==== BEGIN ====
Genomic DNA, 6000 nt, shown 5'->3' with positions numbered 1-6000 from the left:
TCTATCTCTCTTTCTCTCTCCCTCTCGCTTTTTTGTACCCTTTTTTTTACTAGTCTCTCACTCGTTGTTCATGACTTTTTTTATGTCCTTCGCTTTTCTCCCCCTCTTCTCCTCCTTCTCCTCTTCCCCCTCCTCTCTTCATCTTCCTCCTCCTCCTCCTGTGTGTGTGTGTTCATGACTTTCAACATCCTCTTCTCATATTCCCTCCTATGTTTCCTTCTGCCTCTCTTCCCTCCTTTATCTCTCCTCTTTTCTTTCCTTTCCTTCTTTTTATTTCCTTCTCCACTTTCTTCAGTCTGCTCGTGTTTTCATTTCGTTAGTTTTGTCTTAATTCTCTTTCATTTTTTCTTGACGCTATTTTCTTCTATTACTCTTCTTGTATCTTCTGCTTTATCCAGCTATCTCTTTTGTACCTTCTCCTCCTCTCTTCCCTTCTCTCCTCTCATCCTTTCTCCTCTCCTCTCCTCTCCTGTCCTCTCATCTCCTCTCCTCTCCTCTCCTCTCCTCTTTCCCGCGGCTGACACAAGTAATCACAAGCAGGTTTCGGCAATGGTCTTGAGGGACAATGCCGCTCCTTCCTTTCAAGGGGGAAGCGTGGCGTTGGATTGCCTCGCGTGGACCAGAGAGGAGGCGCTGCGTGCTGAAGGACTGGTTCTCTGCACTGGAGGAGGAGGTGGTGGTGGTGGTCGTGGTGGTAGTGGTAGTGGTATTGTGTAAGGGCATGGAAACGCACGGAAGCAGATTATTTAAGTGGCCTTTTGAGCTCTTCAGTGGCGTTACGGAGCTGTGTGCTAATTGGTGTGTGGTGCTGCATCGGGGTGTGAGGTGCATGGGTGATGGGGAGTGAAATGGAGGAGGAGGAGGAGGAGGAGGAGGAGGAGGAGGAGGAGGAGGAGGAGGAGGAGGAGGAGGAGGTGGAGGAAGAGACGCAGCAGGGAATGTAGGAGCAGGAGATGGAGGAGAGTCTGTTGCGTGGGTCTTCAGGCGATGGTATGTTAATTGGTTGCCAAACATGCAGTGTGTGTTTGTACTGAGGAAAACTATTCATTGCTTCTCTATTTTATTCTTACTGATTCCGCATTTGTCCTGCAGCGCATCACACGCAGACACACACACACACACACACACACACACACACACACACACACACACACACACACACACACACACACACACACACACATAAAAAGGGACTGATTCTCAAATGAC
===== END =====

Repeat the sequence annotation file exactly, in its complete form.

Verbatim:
Genomic DNA, 6000 nt, shown 5'->3' with positions numbered 1-6000 from the left:
TCTATCTCTCTTTCTCTCTCCCTCTCGCTTTTTTGTACCCTTTTTTTTACTAGTCTCTCACTCGTTGTTCATGACTTTTTTTATGTCCTTCGCTTTTCTCCCCCTCTTCTCCTCCTTCTCCTCTTCCCCCTCCTCTCTTCATCTTCCTCCTCCTCCTCCTGTGTGTGTGTGTTCATGACTTTCAACATCCTCTTCTCATATTCCCTCCTATGTTTCCTTCTGCCTCTCTTCCCTCCTTTATCTCTCCTCTTTTCTTTCCTTTCCTTCTTTTTATTTCCTTCTCCACTTTCTTCAGTCTGCTCGTGTTTTCATTTCGTTAGTTTTGTCTTAATTCTCTTTCATTTTTTCTTGACGCTATTTTCTTCTATTACTCTTCTTGTATCTTCTGCTTTATCCAGCTATCTCTTTTGTACCTTCTCCTCCTCTCTTCCCTTCTCTCCTCTCATCCTTTCTCCTCTCCTCTCCTCTCCTGTCCTCTCATCTCCTCTCCTCTCCTCTCCTCTCCTCTTTCCCGCGGCTGACACAAGTAATCACAAGCAGGTTTCGGCAATGGTCTTGAGGGACAATGCCGCTCCTTCCTTTCAAGGGGGAAGCGTGGCGTTGGATTGCCTCGCGTGGACCAGAGAGGAGGCGCTGCGTGCTGAAGGACTGGTTCTCTGCACTGGAGGAGGAGGTGGTGGTGGTGGTCGTGGTGGTAGTGGTAGTGGTATTGTGTAAGGGCATGGAAACGCACGGAAGCAGATTATTTAAGTGGCCTTTTGAGCTCTTCAGTGGCGTTACGGAGCTGTGTGCTAATTGGTGTGTGGTGCTGCATCGGGGTGTGAGGTGCATGGGTGATGGGGAGTGAAATGGAGGAGGAGGAGGAGGAGGAGGAGGAGGAGGAGGAGGAGGAGGAGGAGGAGGAGGAGGAGGAGGTGGAGGAAGAGACGCAGCAGGGAATGTAGGAGCAGGAGATGGAGGAGAGTCTGTTGCGTGGGTCTTCAGGCGATGGTATGTTAATTGGTTGCCAAACATGCAGTGTGTGTTTGTACTGAGGAAAACTATTCATTGCTTCTCTATTTTATTCTTACTGATTCCGCATTTGTCCTGCAGCGCATCACACGCAGACACACACACACACACACACACACACACACACACACACACACACACACACACACACACACACACACACACACACACATAAAAAGGGACTGATTCTCAAATGAC